Ashleigh Weir (left) and Jessica Murdoch are among the performers taking to the stage for this enigmatic showWhite Rabbit Red Rabbit Company

When actress Ashleigh Weir took the stage in White Rabbit Red Rabbit on opening night, she knew as much as the audience did about the play she was about to perform — absolutely nothing. She’d never rehearsed, never learned her lines, and never even read the script.

White Rabbit Red Rabbit forbids it. Just as it forbids me from telling you anything else about the production. I can say that Weir handled the task masterfully, but unfortunately, you’ll never see her perform it again. A new actor — one equally unaware of all that has transpired — will take to the stage each night.

Written in 2010 by Iranian playwright Nassim Soleimanpour, White Rabbit Red Rabbit is the Fight Club of theatre: the first rule of White Rabbit Red Rabbit is that you don’t talk about White Rabbit Red Rabbit. Despite more than 1000 performances in 25 languages it still inspires actors and audiences alike to keep the secret going. Actors such as Whoopi Goldberg, Nathan Lane, and Alan Cumming have played the role, and another production in Cambridge will take place at Hughes Hall on 3 March.

While the idea in itself may seem a little gimmicky, White Rabbit Red Rabbit gives a new meaning to the words live theatre. I’ve never seen an audience more attentive or an actor more instinctive. In a time when reality TV isn’t even real, it’s surprisingly refreshing to be part of something so un-ironically authentic. All pretense is gone, giving way to the perfect balance of play and sincerity that makes theatre an art form unparalleled to anything our smartphones can provide.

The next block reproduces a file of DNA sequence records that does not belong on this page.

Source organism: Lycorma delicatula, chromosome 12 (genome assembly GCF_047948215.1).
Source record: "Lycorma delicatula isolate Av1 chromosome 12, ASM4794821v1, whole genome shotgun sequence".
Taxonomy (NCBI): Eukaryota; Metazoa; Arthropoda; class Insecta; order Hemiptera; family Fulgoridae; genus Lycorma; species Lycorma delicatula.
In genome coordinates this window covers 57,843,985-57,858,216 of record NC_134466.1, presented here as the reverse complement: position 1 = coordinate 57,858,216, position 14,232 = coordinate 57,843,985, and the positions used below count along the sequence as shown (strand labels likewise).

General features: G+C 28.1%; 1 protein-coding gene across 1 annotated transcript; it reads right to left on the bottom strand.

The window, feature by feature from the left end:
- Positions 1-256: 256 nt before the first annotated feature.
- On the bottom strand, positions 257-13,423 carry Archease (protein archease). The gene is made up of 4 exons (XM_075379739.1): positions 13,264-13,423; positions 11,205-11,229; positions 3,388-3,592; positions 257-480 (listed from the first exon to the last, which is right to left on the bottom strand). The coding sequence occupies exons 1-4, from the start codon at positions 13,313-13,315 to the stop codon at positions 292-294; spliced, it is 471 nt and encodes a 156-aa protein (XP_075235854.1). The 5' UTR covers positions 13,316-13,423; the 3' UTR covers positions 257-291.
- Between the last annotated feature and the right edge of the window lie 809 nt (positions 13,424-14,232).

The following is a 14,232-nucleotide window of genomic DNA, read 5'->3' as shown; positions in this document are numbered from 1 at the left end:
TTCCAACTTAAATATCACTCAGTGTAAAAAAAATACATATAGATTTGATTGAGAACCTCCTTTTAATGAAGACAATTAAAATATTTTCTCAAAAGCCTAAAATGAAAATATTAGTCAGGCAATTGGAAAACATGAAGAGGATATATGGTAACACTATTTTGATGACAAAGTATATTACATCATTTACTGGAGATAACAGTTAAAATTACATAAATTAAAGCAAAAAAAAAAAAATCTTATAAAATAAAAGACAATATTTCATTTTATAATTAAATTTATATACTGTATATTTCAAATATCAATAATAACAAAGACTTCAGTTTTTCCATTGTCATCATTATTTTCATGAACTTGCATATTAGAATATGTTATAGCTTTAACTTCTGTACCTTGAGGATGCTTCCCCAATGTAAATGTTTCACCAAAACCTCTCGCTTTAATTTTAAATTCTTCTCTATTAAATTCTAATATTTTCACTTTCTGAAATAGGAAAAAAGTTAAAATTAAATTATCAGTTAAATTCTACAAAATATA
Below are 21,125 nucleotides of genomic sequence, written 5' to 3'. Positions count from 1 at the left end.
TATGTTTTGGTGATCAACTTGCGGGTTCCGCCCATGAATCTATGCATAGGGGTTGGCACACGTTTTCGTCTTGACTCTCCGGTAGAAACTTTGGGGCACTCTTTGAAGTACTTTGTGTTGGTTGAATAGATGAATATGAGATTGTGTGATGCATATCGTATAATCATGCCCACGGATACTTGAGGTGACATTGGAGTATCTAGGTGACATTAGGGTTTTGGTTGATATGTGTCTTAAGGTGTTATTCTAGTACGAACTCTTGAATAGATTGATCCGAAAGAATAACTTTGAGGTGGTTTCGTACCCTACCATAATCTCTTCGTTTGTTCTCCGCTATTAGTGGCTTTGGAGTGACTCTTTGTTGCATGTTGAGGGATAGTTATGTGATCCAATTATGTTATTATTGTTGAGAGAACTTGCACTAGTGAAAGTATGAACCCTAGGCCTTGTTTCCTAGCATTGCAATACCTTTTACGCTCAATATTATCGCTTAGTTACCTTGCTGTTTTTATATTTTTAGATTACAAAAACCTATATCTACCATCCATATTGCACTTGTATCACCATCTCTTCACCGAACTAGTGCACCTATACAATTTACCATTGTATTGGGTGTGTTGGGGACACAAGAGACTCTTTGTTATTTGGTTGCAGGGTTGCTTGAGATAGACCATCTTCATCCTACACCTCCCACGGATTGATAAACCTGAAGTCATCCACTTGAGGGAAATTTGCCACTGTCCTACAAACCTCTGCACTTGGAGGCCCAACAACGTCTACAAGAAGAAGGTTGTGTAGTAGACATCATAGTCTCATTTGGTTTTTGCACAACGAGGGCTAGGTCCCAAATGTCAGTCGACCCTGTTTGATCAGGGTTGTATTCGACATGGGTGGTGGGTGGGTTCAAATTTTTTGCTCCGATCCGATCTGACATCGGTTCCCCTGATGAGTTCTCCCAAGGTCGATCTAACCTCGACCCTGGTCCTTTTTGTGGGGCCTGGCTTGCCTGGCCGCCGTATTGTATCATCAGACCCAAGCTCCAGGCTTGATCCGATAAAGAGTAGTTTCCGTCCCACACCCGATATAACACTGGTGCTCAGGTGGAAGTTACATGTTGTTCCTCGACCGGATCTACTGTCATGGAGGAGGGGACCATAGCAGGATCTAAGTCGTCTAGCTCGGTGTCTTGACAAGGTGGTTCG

White Rabbit Red Rabbit uproots all those involved forcing them on a journey that both echoes the theatrical traditions of ancient Greece and Shakespeare, while pushing the art form into a new dimension that falls somewhere between performance art, psychological experiment, and immersive entertainment. It’s wild and ridiculous and anything but perfect.

Perhaps what grounds the piece in reality is that Soleimanpour didn’t simply create White Rabbit Red Rabbit as a game for audience and actor to engage in on a Friday night. Barred from getting a passport in Iran, Soleimanpour uses the piece to travel the world he cannot. Communicating through the actor, he discusses morality and complicity without ever mentioning politics. Though as an audience member in England it’s impossible to forget his words are coming to us from a much stricter place.

Due to the intimacy of the work, Pembroke New Cellars is a perfect location for such a play; the closer the actor is to the audience, the better. I can better imagine it taking place in a living room than in a traditional proscenium theatre. However, it does not mean that non-actors should be tempted in putting on their own version. Though no rehearsal or director is required, White Rabbit Red Rabbit could easily deteriorate in less skilled hands. Even with such an absurd premise, a person cold reading from a script is not inherently engaging for more than a few minutes if they don’t have the expertise to do it. Only those fully comfortable with the stage should attempt such a piece. Luckily for me, Weir is one of those performers. She confidently took on whatever the script threw her way while subtly commenting on how she felt about each direction with a raise of an eyebrow or purse of the lip.

The rest of the run will feature Joe Pieri, Jess Murdoch, Matilda Wickham, and Tom Taplin closing the show on February 10. I wish them luck on their adventure and hope they embrace all that the script throws their way.

As for the audience, I urge you to be a part of it. Clocking in at under an hour, you have no excuse to miss it. White Rabbit Red Rabbit is the perfect study break and it’ll put everything into perspective. Go see it, I dare you.

White Rabbit Red Rabbit is on in Pembroke New Cellars until February 10